Natural gas demands in the Asia-Pacific region are in a state of constant growth. Gas markets in the region differ to North America, because they are more fragmented and have very limited pipeline infrastructure in place. However there is a lot more going on in the region than might originally meet the eye.

Asia Pacific is made up of East Asia, Southeast Asia and the Oceania. This region is separated into three distinct markets; the mature, well established markets like Japan, Korea and Taiwan, emerging giants, China and India as well as the startup markets including South-East Asia, Malaysia, Indonesia and Brunei.

Asia is the fastest growing natural gas market globally; it is expected to be the second largest by 2015 with 790 billion cubic meters of Liquefied Natural Gas (LNG) demand. What’s more, countries such as Australia, Pakistan and China are reporting some of the largest quantities of recoverable shale gas.   Continuing in our five-part series on the emergence of natural gas markets, I will take a look at the Asia Pacific region and the prospect for growth.

Gas Prices in Asia Pacific

Gas prices in Asia Pacific are extremely high due to the prevalence of long-term contracts, where gas prices are directly linked or indexed to those of oil.  Long-term contracts are required to help insure the security of their supply as well as the return on supplier’s infrastructure investments. However more recently, a small growing portion of the natural gas consumed is now being priced based on gas-to-gas competition, which is directly linked to supply and demand. The following graph shows a breakdown of imported gas prices in North America and Europe in comparison to Asia-Pacific.

Figure 1: Market-based pricing in gas trade in North America, Europe and Asia-Pacific (Source: EIA, Developing a Natural Gas Hub in Asia)


Shale Gas across Asia Pacific
 

The graph below shows the steady trend of increased LNG imports throughout Asia-Pacific.

Figure 2: Natural gas demand in Asia-Pacific, 1990-2017 (Source: EIA, Developing a Natural Gas Hub in Asia)

The Asia Pacific region will have to overcome some significant obstacles in order to become an active exporter in the natural gas market. For instance Australia will have to find ways to lower the cost of extraction by creating more incentives for companies to invest in shale development and China will have to build upon their partnerships with foreign companies such as Shell Oil in hopes that they will acquire the skills and technology needed to develop and explore their shale gas reserves.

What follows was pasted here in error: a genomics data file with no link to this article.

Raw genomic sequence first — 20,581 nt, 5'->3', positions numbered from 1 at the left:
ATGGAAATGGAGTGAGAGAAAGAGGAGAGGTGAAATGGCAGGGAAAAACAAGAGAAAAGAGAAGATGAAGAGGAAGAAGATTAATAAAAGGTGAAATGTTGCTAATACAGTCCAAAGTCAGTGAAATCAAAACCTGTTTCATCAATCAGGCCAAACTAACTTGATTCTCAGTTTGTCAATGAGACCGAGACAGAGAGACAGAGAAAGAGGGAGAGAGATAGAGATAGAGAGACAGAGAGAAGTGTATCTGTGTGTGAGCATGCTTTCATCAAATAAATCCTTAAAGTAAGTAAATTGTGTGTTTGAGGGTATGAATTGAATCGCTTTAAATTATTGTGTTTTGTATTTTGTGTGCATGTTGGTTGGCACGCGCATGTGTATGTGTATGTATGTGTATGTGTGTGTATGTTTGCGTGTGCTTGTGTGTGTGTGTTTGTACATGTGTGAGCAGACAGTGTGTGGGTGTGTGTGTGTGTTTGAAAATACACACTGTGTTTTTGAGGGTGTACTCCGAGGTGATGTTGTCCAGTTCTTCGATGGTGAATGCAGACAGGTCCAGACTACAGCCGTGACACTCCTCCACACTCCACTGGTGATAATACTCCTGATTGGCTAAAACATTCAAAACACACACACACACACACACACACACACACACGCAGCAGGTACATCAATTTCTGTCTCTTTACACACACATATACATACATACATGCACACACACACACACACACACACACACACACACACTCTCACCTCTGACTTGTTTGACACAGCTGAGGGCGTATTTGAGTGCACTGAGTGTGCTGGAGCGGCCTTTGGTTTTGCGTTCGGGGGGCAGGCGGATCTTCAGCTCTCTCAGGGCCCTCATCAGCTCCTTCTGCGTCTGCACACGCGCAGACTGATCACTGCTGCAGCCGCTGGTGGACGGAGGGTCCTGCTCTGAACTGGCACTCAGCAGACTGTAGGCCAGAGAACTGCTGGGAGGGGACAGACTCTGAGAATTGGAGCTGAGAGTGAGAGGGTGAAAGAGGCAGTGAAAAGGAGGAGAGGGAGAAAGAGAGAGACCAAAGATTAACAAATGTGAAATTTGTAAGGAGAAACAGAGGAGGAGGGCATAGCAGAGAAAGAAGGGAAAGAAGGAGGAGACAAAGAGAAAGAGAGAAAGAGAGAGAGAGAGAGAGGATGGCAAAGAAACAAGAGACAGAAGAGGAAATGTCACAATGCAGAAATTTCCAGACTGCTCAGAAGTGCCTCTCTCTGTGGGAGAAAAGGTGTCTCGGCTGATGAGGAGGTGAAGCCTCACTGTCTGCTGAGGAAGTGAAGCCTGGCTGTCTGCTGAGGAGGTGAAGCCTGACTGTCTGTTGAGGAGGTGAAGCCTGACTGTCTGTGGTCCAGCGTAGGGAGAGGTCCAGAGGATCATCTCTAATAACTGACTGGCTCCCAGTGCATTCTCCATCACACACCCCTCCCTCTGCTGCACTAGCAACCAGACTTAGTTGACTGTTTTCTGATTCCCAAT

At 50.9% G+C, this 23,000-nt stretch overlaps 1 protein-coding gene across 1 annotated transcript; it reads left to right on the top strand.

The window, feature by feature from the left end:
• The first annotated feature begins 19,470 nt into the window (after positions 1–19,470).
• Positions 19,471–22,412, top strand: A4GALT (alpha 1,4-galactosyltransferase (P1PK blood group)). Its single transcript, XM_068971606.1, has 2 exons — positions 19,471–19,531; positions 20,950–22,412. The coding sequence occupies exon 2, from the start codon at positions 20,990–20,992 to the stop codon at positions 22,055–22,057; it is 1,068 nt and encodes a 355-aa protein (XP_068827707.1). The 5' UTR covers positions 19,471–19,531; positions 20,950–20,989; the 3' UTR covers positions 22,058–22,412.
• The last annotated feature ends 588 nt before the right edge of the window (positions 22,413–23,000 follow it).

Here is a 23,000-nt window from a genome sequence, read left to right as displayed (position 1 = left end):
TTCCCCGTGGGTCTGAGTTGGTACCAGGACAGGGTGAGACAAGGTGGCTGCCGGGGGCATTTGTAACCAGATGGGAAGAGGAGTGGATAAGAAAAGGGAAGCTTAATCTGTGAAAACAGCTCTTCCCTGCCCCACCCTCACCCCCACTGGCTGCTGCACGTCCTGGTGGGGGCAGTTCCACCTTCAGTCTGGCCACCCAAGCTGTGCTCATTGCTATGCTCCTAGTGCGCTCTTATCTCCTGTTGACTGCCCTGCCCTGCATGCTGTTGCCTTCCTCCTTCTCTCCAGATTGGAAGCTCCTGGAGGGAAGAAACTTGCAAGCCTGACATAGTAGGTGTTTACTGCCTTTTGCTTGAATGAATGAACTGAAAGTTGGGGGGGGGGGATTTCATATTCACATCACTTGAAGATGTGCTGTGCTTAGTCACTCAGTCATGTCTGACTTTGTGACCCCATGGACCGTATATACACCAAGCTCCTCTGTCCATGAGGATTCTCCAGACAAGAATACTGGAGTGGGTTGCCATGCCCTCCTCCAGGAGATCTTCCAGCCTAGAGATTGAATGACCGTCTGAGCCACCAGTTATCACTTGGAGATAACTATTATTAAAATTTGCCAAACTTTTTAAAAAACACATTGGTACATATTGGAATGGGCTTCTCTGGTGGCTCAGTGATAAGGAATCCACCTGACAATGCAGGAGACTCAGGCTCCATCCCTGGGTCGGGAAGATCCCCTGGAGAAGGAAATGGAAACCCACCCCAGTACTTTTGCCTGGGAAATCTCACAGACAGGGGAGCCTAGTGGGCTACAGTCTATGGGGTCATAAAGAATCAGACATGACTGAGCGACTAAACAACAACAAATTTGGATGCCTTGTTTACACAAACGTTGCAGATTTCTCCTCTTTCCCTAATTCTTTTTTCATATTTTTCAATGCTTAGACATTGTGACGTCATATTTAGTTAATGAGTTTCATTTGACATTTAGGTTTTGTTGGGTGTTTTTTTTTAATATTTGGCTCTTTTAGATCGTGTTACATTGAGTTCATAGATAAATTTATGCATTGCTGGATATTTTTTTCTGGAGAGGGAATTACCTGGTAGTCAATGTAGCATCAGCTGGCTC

Recently the Chinese government has been exploring shale gas exploration. The US Energy Intelligence Agency estimated in 2011 that they have over 1275 trillion cubic feet of shale gas, which would make it one of Chinas largest onshore sources for energy. Expanding this exploration would help them lower their dependence for LNG from Russia and other overseas gas sources, but will cost them large amounts of money initially to develop to proper technology for extraction.

Liquefied Natural Gas Imports and Future Outlook

A significant trend in recent times has been the increase in the amount of countries in Asia Pacific importing LNG for the first time. The Asia-Pacific region accounts for roughly 71% of the total Liquid Natural Gas imports worldwide. This has been due in part to economic factors and environmental disasters, such as the 2011 Japanese earthquake and tsunami.

The environmental disaster boosted natural gas imports by 15% to make up for the loss of nuclear power in the country. Improved economic activity in Japan raised imports by 13% and the lowered production of natural gas coming from the Krishna Godavari Basin in India due to the closure of over one third of its wells, sky rocketing imports by 51%.

In a 2013 joint report by the OECD and International Energy Agency, analysts recommended that the development of a natural gas trading hub in the Asia Pacific region could create a market where prices would better reflect supply and demand, consequently dropping the price of LNG creating a more secure economic situation. Singapore has been touted as being the best location to develop a gas hub with potential future plans for others countries such as Japan, Korea and China. Figure 3 below shows how new countries will start to play a bigger role in the import of LNG across Asia-Pacific.

Figure 3: Natural gas imports in Asia-Pacific, 2011-2030 (Source: PetroMin, Asia Pacific Natural Gas & LNG)

ZEMA can help you manage the growing amount of new data being generated and create an accurate snapshot of the LNG market.

Check back next week as we wrap up our blog series on the Emergence of Global Gas Markets, focusing on Africa and South/Central America.